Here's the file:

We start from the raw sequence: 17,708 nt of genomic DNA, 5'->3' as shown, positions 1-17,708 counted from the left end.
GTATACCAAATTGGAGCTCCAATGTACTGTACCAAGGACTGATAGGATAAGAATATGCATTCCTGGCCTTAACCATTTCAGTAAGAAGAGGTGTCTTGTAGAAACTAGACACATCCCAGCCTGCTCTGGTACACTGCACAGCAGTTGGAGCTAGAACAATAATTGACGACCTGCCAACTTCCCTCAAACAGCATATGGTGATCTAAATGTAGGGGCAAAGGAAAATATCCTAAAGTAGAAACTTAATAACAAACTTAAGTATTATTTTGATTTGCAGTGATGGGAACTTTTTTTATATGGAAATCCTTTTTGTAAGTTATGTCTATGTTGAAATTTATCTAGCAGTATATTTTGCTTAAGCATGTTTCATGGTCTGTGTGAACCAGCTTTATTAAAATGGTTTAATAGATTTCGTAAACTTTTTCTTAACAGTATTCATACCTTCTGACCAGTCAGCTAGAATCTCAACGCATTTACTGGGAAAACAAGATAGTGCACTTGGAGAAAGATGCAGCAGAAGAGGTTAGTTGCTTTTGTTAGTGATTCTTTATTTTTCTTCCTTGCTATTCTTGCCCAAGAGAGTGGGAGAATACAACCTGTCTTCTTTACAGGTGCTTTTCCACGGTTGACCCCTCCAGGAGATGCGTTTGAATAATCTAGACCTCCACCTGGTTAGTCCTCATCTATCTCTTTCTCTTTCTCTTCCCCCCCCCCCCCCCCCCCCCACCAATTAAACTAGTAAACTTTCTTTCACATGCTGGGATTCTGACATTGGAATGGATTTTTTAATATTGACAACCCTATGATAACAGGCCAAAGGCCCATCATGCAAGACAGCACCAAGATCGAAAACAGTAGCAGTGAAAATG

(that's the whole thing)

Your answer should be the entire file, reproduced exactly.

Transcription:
We start from the raw sequence: 17,708 nt of genomic DNA, 5'->3' as shown, positions 1-17,708 counted from the left end.
GTATACCAAATTGGAGCTCCAATGTACTGTACCAAGGACTGATAGGATAAGAATATGCATTCCTGGCCTTAACCATTTCAGTAAGAAGAGGTGTCTTGTAGAAACTAGACACATCCCAGCCTGCTCTGGTACACTGCACAGCAGTTGGAGCTAGAACAATAATTGACGACCTGCCAACTTCCCTCAAACAGCATATGGTGATCTAAATGTAGGGGCAAAGGAAAATATCCTAAAGTAGAAACTTAATAACAAACTTAAGTATTATTTTGATTTGCAGTGATGGGAACTTTTTTTATATGGAAATCCTTTTTGTAAGTTATGTCTATGTTGAAATTTATCTAGCAGTATATTTTGCTTAAGCATGTTTCATGGTCTGTGTGAACCAGCTTTATTAAAATGGTTTAATAGATTTCGTAAACTTTTTCTTAACAGTATTCATACCTTCTGACCAGTCAGCTAGAATCTCAACGCATTTACTGGGAAAACAAGATAGTGCACTTGGAGAAAGATGCAGCAGAAGAGGTTAGTTGCTTTTGTTAGTGATTCTTTATTTTTCTTCCTTGCTATTCTTGCCCAAGAGAGTGGGAGAATACAACCTGTCTTCTTTACAGGTGCTTTTCCACGGTTGACCCCTCCAGGAGATGCGTTTGAATAATCTAGACCTCCACCTGGTTAGTCCTCATCTATCTCTTTCTCTTTCTCTTCCCCCCCCCCCCCCCCCCCCCACCAATTAAACTAGTAAACTTTCTTTCACATGCTGGGATTCTGACATTGGAATGGATTTTTTAATATTGACAACCCTATGATAACAGGCCAAAGGCCCATCATGCAAGACAGCACCAAGATCGAAAACAGTAGCAGTGAAAATG